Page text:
28 February 2012

That song that's stuck in my head: a Blog Off post

Every two weeks, the blogosphere comes alive when bloggers of every stripe weigh in on the same topic. This week's Blog Off is about songs that get stuck in your head. Here's my take.


I fly in and out of the Tampa airport with alarming regularity. According to FourSquare, I've checked into that airport 28 times in the last six months. It's a great airport so far as airports go and obviously, I spend a fair amount of time there.

via The Decorating Diva

Every time I retrieve my car and drive home I pass a stand of oak trees at the entrance to the airport. All of them have a yellow ribbon tied around their trunks. A yellow ribbon tied around an oak tree has become the de facto statement of hope for the men and women who are in the armed services. Those ribbons are a stand in for "supporting the troops." I understand the sentiment behind those ribbons, but wouldn't it be better if the United States kept young men and women out of harm's way to begin with? Had the US not invaded Afghanistan and Iraq in the first place, there'd be no need to tie yellow ribbons around trees. If the energy expended in those ribbons were directed toward electing politicians who didn't buy into the idea that the US is the world's police force, we'd be a better country. If you want to "support the troops," work to bring them home.


Anyhow, every time I pass that stand of beribboned oak trees, it's 1973 all over again and this song bores its way into my brain:

The only thing I can do at that point is crank up my Twitter buddy Joseph Calleja's E luceven le stelle from Puccini's Tosca. He's also my favorite contemporary tenor and a good guy. Even if you don't get opera, the man has a voice that won't quit.

I cannot get enough of his singing. So far as I can tell, Calleja's the only cure for a Tony Orlando and Dawn earworm. I've seen him perform twice by the way, each time in New York. On my bucket list is seeing Calleja in Tosca at La Scala in Milan. One of these days...

What songs bore into your head? What prompts that boring and how do you get rid of them?

Check out how other bloggers address this topic by clicking on the links in the following table.

27 February 2012

What's that color?

I get at least three e-mails every week from readers of this blog and other things I've written around the internet. This is immensely gratifying and most of these e-mails are questions about a photo or a request for advice about flooring, appliances, counter materials or cabinet brands.


I'm glad to answer these questions and I love that strangers look to me as a source of solid information. However one question I'll never answer definitively is "What's that color?"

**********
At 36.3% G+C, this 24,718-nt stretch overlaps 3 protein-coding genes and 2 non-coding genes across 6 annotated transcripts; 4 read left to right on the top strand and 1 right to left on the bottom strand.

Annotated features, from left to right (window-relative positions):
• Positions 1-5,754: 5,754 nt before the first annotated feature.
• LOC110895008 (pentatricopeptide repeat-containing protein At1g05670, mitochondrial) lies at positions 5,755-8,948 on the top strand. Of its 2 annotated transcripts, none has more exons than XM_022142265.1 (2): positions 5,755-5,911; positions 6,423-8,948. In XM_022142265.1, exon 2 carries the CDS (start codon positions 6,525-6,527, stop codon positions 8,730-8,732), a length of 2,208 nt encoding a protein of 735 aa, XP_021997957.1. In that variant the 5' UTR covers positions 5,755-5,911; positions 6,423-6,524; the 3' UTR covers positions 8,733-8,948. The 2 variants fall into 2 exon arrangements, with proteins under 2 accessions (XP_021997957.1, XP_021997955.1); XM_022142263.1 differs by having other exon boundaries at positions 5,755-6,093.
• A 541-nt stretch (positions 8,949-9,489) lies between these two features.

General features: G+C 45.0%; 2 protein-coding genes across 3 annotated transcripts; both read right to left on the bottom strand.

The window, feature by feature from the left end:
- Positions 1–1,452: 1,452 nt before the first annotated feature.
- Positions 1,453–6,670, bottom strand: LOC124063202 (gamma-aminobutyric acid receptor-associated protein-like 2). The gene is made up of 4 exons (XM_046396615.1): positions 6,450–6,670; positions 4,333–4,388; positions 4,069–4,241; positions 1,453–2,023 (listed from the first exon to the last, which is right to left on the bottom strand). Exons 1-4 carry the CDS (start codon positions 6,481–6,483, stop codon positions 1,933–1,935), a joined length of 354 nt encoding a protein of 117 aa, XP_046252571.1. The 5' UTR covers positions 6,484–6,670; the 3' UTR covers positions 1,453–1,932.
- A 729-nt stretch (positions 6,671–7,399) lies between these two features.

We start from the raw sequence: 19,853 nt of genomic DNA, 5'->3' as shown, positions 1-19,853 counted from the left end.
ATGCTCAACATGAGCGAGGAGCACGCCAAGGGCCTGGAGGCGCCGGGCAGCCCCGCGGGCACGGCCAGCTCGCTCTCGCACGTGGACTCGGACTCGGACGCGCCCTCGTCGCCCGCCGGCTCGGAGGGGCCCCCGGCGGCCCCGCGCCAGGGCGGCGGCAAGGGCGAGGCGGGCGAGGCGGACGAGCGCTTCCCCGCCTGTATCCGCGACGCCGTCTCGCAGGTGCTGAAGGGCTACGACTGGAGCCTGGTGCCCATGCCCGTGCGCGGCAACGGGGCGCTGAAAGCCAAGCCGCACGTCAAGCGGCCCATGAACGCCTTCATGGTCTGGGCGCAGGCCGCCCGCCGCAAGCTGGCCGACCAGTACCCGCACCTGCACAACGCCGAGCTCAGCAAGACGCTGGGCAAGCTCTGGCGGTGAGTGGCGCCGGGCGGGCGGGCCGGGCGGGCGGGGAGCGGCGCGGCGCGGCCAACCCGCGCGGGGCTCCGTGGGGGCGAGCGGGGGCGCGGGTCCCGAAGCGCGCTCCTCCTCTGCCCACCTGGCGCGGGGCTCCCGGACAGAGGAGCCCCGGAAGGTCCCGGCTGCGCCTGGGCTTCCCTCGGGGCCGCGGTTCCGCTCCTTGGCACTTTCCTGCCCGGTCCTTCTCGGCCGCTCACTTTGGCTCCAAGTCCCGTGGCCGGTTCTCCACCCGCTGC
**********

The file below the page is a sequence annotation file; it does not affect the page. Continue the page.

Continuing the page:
This happens most often in response to the things I've written for Houzz.com. It's a legitimate question and every time someone asks it I launch into what's by now a rote speech.

The short answer is that it doesn't matter because you're not seeing the actual color. What human eyes see as color is reflected light and how a color reads in a photo is completely dependent on how a subject is lit at the time the photo was taken. So the act of photographing something distorts its color, sometimes pretty radically. So that's one degree of distortion.

Add to it that you're seeing that photo on an uncalibrated computer monitor and that's at least two more degrees of distortion.

After all those distortions, the nuance of the original color is lost for good.

Photos on the internet are good for general families of color. You can look at a photo of a room and know that you want a yellow kitchen or a taupe living room. But the actual colors used in the photo won't look in your home the way they do in the photo you're admiring.

Here's a detail of a kitchen I designed. The wall color is Sherwin-Williams 7037 and I picked that color because it played well with the off-white cabinetry paint color and it was as similar hue to the brown veins running through the Calacatta marble on the counters and back splash.

If I were to go to Sherwin-Williams' website and look at the swatch, here's what I'd get.

Even though they're same color, they look nothing like each other. What's more, the color as it appeared on the walls was off from the swatch in my Sherwin-Williams chip library.

The difference between a paint swatch and actual paint is typical, and a good designer knows how to accommodate it. The difference, by the way, is due to the fact that a paint swatch is a printed approximation of a paint color as it will appear with an eggshell sheen. Paint swatches are never the actual paint. Different sheens make even the same paint colors look completely different.

So the answer to "What's that color?" isn't an answer. Rather it's an explanation, and a long-winded one at that. It's impossible to specify precise colors with photos and even more impossible to do so with an image on the internet. The only way to gauge true color is to paint a wall, let it cure for a day and then decide whether it works or not.